The American Cancer Society highlights some significant advances in cancer care that have saved many lives and significantly reduced morbidity rates. Let’s take a look at them: 

  • Treating cancer became more precise.
  • Cancers can spread with help from their neighbours.
  • Two new types of immunotherapy were developed.
  • More people started getting the message that obesity is linked with cancer.
  • Smoking is still the most preventable cause of cancer deaths.
  • Researchers discover more about the microbiome’s influence on cancer.
  • DNA mutations aren’t the only causes of cancer.
  • A new understanding of cancer cells’ metabolism opens the door for new drug targets.
  • Researchers highlighted the benefits of receiving palliative care early in cancer treatment.

Get more details here.

Early Detection

Early detection has always Been a vital factor that decreases mortality and morbidity. If it can be detected early enough, the chances of survival significantly increase. 

The general public must be enlightened about the importance of early detection, especially cancers prevalent among older men and women of childbearing age — breast cancer and ovarian cancer in women and prostate cancer in men. 

Taking Africa Along

“With significant data challenges, childhood cancer incidence in sub-Saharan Africa is estimated at 56.3 per million population. Current projections show that Africa will account for nearly 50% of the global childhood cancer burden by 2050.” 

Twelve countries in Sub-saharan Africa have valid National Cancer Control Plans; a couple more have developed National treatment guidelines for childhood cancers, while 25 countries have developed effective cancer guidelines; these among others are laudable achievements in Sub-saharan Africa’s fight against cancer.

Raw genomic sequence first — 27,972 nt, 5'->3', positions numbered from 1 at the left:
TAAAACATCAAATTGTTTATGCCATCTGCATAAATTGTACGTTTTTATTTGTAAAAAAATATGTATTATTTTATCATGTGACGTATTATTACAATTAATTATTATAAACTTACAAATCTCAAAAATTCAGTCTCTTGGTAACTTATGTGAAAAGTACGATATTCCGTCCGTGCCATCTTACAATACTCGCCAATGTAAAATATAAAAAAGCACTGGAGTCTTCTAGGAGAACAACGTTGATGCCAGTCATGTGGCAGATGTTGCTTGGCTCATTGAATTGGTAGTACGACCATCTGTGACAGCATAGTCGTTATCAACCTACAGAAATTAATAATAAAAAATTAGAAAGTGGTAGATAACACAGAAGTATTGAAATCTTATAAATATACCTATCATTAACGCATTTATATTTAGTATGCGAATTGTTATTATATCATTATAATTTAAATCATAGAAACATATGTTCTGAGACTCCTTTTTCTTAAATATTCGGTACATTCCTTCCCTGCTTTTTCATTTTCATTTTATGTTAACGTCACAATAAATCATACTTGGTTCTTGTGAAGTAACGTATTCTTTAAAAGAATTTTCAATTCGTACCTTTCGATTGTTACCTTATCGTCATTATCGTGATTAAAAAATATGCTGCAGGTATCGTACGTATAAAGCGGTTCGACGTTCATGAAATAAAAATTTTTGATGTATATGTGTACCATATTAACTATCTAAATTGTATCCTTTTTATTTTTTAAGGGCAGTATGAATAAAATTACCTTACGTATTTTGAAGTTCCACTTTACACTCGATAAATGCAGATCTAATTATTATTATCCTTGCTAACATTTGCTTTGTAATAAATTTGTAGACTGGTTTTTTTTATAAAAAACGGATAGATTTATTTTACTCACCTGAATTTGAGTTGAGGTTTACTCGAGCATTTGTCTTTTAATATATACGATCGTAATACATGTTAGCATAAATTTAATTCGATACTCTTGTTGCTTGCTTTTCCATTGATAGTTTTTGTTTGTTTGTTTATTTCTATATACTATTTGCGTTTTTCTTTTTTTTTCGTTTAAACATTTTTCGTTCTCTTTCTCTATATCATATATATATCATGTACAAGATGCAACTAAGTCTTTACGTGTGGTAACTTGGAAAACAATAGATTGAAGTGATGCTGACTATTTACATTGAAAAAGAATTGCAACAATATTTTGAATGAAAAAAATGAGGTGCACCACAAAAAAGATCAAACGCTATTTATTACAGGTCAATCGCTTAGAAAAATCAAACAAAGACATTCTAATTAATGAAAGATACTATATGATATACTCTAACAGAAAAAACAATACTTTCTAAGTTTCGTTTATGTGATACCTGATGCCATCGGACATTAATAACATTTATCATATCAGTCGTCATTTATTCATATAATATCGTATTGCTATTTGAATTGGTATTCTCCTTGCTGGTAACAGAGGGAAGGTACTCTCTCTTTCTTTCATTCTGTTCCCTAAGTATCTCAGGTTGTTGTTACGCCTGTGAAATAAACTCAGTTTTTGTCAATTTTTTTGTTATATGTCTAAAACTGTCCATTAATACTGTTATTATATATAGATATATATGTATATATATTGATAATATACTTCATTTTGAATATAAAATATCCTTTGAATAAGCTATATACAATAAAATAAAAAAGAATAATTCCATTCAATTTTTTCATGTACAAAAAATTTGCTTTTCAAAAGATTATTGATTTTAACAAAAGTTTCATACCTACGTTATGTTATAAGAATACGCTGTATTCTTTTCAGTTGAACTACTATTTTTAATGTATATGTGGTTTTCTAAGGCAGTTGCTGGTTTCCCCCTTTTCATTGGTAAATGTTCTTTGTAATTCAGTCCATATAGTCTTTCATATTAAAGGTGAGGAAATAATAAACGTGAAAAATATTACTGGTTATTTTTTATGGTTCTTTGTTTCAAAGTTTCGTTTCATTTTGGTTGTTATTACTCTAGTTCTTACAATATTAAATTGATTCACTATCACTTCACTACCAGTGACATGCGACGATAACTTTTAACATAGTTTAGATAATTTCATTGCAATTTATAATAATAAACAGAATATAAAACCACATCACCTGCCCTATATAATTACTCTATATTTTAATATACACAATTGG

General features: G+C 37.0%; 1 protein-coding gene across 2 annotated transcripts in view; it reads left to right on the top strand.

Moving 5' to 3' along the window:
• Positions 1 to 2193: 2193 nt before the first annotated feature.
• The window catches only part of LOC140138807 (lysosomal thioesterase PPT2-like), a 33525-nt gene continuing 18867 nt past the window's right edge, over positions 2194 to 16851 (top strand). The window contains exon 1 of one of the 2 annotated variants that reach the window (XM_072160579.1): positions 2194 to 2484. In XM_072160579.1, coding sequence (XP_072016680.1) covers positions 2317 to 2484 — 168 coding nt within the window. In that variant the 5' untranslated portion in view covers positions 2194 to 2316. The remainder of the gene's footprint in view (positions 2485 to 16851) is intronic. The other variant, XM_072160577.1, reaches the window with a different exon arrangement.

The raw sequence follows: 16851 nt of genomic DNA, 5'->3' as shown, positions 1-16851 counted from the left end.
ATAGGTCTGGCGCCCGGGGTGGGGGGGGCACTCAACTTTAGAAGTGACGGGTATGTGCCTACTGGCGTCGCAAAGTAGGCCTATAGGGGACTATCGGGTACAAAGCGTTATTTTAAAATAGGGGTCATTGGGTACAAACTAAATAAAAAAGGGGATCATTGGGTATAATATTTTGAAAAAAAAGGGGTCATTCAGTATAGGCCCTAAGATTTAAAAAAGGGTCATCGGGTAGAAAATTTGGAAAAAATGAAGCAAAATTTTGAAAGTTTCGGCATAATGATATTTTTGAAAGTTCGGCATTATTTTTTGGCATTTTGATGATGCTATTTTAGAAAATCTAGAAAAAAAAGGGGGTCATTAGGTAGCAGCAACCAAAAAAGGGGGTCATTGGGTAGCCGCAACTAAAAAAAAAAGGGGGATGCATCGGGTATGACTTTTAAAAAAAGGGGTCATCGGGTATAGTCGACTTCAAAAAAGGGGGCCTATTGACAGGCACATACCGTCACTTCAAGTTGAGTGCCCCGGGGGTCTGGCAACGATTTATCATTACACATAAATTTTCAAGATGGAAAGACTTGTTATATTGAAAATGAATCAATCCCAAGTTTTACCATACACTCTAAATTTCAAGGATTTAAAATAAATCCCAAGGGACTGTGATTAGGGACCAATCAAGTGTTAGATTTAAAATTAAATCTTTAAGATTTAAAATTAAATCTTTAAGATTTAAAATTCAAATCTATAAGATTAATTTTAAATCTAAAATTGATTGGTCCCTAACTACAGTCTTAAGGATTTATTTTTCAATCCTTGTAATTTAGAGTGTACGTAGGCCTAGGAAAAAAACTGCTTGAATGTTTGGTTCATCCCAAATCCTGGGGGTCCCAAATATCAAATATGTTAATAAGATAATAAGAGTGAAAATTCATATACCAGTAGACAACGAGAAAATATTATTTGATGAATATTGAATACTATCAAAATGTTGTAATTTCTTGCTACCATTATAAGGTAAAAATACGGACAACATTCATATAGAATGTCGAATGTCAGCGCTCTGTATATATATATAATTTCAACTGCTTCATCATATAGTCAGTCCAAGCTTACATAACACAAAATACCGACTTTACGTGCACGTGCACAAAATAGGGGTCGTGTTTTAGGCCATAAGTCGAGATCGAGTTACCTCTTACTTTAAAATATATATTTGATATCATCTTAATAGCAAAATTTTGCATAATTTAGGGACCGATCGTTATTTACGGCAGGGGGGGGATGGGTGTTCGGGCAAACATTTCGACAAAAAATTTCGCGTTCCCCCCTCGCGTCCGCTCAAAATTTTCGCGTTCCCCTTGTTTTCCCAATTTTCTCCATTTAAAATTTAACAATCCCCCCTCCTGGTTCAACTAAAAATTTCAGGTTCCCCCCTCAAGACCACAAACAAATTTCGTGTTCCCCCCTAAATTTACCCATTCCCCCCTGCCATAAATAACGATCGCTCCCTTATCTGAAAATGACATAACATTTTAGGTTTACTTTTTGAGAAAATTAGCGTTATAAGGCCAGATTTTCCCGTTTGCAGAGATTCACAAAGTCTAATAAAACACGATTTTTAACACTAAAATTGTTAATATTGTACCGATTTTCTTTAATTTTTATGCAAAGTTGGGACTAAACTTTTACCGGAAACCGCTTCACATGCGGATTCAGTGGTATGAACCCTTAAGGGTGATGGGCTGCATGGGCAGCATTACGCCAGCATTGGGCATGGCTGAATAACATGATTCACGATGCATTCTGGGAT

But there are more grounds to cover. 

Africa still has a long way to go as far as the fight against cancer is concerned. 

We need more advanced healthcare structures, from diagnostics centres and facilities and medications to highly trained healthcare professionals, to make the fight against cancer possible. 

African governments must pledge their support and collaborate with international bodies and communities to provide the assistance required to fight cancer in their respective jurisdictions. 

Without political will, the fight against cancer in a region like Africa, which already suffers from many artificial setbacks, will not be progressive; instead, it will be slow and ineffective, and If we are not careful enough, the burden becomes too heavy for us to shoulder. 

“Africa has only 3% of the world’s cancer treatment facilities, with radiotherapy available in just 22 countries in sub-Saharan Africa, contributing to very low survival rates.”

What Are Some Stumbling Blocks?

Despite significant progress in Africa’s fight against cancer, there are a host of hurdles that create a lot of friction as we labour to fight cancer, and here are some of them: